Much to everyone's surprise, Carpetright said today that like-for-like sales actually rose in the first quarter of its financial year, for the first time in over a year. After reporting a calamitous 15.3% decline in the previous quarter, Carpetright seemed to be really struggling - yet another victim of the housing market slump. But this shock jump in sales shows that boss Lord Harris got it exactly right when he decided to start selling Sleepright beds in store - and now Allied Carpets has gone bust, he should be on a roll in carpets too.
It's been a rotten year for Carpetright - with fewer people moving house, fewer people have been buying carpets, and its sales have plummeted. 15.3% was a horrendous drop, and since the first quarter is usually its quietest, nobody was expecting a recovery this time round. However, Carpetright said today that UK sales were up 6%, or 1.4% on a like-for-like basis. At the back end of 2008, Lord Harris decided to take up the option to buy Sleepright, and brought the beds into his stores in place of laminate flooring and rugs (which nobody was buying). There's a widespread theory that recessions are a time to focus on what you do best, which in this case was floor coverings - but fortunately for Carpetright, Lord Harris ignored it.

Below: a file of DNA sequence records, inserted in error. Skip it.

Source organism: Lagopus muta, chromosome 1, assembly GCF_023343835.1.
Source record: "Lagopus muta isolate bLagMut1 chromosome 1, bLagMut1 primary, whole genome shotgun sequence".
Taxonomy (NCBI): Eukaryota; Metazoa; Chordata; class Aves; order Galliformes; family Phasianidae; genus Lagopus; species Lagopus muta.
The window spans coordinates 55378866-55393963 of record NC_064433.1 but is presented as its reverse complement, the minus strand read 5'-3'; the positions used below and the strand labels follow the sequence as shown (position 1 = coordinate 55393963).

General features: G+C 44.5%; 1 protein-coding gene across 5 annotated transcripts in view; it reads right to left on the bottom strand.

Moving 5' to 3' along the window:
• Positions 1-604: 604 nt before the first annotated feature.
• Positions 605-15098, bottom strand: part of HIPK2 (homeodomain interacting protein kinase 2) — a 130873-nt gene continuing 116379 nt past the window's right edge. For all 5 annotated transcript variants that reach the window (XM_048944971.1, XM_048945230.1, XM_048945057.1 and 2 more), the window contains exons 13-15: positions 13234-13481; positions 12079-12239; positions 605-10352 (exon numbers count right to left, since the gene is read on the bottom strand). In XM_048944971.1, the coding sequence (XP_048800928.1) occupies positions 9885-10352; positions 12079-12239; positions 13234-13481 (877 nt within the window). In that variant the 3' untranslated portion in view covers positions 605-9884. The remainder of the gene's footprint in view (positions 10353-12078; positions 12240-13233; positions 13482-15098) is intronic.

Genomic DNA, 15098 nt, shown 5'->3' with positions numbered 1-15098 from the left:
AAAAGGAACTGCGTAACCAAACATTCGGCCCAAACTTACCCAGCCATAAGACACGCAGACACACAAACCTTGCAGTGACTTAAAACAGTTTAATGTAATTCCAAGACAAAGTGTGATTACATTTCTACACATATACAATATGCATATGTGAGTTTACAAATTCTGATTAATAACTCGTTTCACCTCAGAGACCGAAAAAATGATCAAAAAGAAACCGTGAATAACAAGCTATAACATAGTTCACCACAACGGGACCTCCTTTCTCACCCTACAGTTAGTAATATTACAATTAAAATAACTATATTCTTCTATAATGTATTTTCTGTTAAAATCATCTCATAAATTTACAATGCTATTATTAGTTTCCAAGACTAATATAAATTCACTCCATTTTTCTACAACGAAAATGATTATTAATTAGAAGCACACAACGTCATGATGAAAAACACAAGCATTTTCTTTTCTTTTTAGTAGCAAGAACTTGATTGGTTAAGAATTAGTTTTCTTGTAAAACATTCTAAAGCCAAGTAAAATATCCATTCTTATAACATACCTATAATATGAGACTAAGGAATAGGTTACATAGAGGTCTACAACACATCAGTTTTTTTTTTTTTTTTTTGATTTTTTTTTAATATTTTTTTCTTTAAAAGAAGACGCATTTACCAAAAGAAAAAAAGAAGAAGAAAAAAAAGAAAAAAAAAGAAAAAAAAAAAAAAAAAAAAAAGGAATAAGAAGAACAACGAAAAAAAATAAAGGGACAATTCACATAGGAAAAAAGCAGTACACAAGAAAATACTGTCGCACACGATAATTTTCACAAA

The other big bonus for Carpetright has been last month's collapse of Allied Carpets. This should mean Carpetright can hoover up a big chunk of extra sales (not to mention some cheap stock and/or property) - although it's not actually seen much benefit yet because the old Allied stores are flogging what's left of their stock at knock-down prices. But it has already enjoyed a major boost to its carpet insurance division - last year this made £18m, but thanks to referrals from Allied, it's on track to make between £40m and £50m this year. Nice.
So the future looks bright for Carpetright (hence why its share price jumped 12% after today's news). Having strengthened its offering during the bad times, it can now look forward to a recovery (both in the housing market and in the economy more broadly) with its biggest competitor out of the way. This time last year Lord Harris warned that he was facing one of the most difficult years in his entire career. The next one should be a lot better.
In today's bulletin:
Bank of England shocks by pumping in an extra £50bn
ITV slumps again - and takes £145m hit on Friends Reunited
Unilever's brands are back - but not P&G's
Carpetright turns it around as bed gamble pays off
Decisions: Marcia Kilgore of Soap & Glory and FitFlop